Overtime is harmful — confirmed by science

overtired cat on keyboard

Working more than 40 hours in a week? You are probably doing more harm than good. Studies show that people who regularly work more than 40 hours put their health at risk, and are likely contributing negative productivity to their organisation.

While we are collectively starting to recognise the pitfalls of the cult of busy-ness, we have a long way to go before the idea of consistent overtime moves from stressed, glorified martyrdom into what it actually is: an acute business risk and a sign of poor management.

Sources of risk

Why would working extra hours constitute a business risk?

  • Persistent overtime (40+ hours a week) disturbs your sleep quality and quantity and if the origin over the time isn't stressful in and of itself, the loss of work/life balance certainly is.
  • Stressed and fatigued people tend to drink more alcohol to unwind. High levels of alcohol consumption increases your risk of heart disease, stroke, weight gain, diabetes, and poor sleep.
  • Fatigued people are more prone to injury. While this research article covers manual labourers, the underlying problem is that a tired person doesn't think as fast, or as critically, or have the perception skills of someone well rested. The kind of thinking error that leads to failing to secure a heavy load which then falls and causes an injury, could also lead a knowledge worker to fall for a phishing attack, or forget to shut down a temporary API endpoint.
  • Fatigued people make errors of judgement. Unable to sustain concentration, they can make ill-considered decisions quickly, or they are unable to make any decision.
  • Fatigued and stressed people struggle to take in body language and social cues, being unable to ‘read the room’. They are often quick tempered. All of this leads to communication breakdowns and ruptures of trust.

In the best case, the overworked person needs to take more time off than the overtime they worked, so that their body, mind and social connections have a chance to recover. Worst case: they end up with long term ill health; a possible work cover claim; and the team has to spend more time addressing the errors made during the extra hours worked, than the gains from the overtime. This link between fatigue and risks isn't new: the Occupational Health and Safety Body of Knowledge devotes an entire chapter to fatigue.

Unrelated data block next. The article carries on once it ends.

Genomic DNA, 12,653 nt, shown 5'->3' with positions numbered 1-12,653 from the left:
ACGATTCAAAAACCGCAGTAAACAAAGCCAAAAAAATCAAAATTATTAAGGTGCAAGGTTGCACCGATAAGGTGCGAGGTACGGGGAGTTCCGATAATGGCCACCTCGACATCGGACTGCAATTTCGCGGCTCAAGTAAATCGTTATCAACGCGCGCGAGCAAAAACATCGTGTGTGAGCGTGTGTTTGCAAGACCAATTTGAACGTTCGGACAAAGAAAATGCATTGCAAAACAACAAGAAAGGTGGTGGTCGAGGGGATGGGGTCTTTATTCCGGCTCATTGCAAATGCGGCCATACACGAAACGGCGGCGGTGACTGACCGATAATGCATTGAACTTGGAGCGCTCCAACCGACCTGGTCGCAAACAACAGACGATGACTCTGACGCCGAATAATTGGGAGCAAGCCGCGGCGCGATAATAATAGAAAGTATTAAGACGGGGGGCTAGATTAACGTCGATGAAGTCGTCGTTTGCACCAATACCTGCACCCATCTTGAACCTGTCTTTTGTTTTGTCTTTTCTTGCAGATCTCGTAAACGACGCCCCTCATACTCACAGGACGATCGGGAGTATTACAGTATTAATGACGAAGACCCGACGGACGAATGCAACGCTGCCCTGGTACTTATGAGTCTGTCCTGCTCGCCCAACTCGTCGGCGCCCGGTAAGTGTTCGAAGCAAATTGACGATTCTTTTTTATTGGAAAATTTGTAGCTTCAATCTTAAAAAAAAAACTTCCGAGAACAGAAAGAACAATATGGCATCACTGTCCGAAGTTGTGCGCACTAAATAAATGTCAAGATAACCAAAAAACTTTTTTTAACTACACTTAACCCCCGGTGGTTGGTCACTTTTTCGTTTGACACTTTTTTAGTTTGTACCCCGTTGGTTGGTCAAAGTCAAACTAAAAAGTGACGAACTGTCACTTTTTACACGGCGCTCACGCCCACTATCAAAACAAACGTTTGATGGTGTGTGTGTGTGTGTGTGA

Why overtime happens

Why do we do this to ourselves or to our teams? Psychological fallacies abound:

  • This is how I demonstrate worthiness to my boss/peers.
  • I must model a good work ethic for my team.
  • It is the only time I can think clearly.
  • I’m an imposter: I need to work twice as hard just to keep up.
  • It is just part of the job.
  • It is just temporary, until we get over the current crisis/deadline crunch.
  • Everything will fall over if I don’t do this work.
  • I wouldn't be doing anything at home anyway, I may as well be productive.
  • I've told them I’m too busy, but they keep giving me more work anyway.
  • … and more, the list goes on!

I’m sure you could think of responses to those explanations, that don’t include “You’re right, this overtime is absolutely unavoidable, and you should keep working a 55 hour week (or more) for many months to come.”

Breaking the cycle of chronic overwork

Whether this is for you, or someone on your team, there’s steps you can take! At its heart, overtime is a problem of too much work to be done for the number of hours in the day. We can’t add more hours (and if we did, we’d probably add them on the weekend anyway!), so we need to reduce the amount of work.

  1. Get analytical: write down the hours on the job every day for a few weeks. This gets a sense of the size of the problem, and identify if it’s cyclical. Don’t forget to record time when you’re supposed to be relaxing, but are on your phone reading messages and replying to emails.
  2. Get curious: is it as pervasive as you suspect? What are the contributing factors: work is consistently under-estimated, too many distractions or emergencies, you’re held up waiting for other people, the work environment isn't appropriate, there’s no clear definition of done so work expands to fill the available space? What else is going on inside or outside of work that might also be impacting?
  3. Go external: who and how is the pipeline of your work managed, for speed, volume, and complexity? Who prioritises the work and sets the schedule? Is there any time set aside for making the tools better or reducing technical debt in order to reduce emergencies or lower the effort required of making changes in code that’s patched over leaks with duct tape, held together with elastic bands and hot glue, with a variety of aging sticky notes saying “FIXME” or “TODO”.
  4. Go internal: what is it about how you work that’s contributing: do you find it hard to stay focussed on a boring task, are you easily distracted by non-urgent communications like slack and email, is your development environment inappropriate, what are part of your day to day duties that take time but aren't known by anyone else?

Now you know more, you can come up with a plan to address the contributing factors. It is highly likely you’ll need support to enact the plan: adding “disrupt the current pattern of work” to your already busy day is likely to add hours to your workload after all!

If you, or someone you know, your team, or your organisation seems unable to break free from a culture of persistent over work, the team at Blackmill can help you identify and resolve the challenges that are in the way. Whether you’re seeking better productivity or better health, contact us and together we can kick overtime to the kerb.

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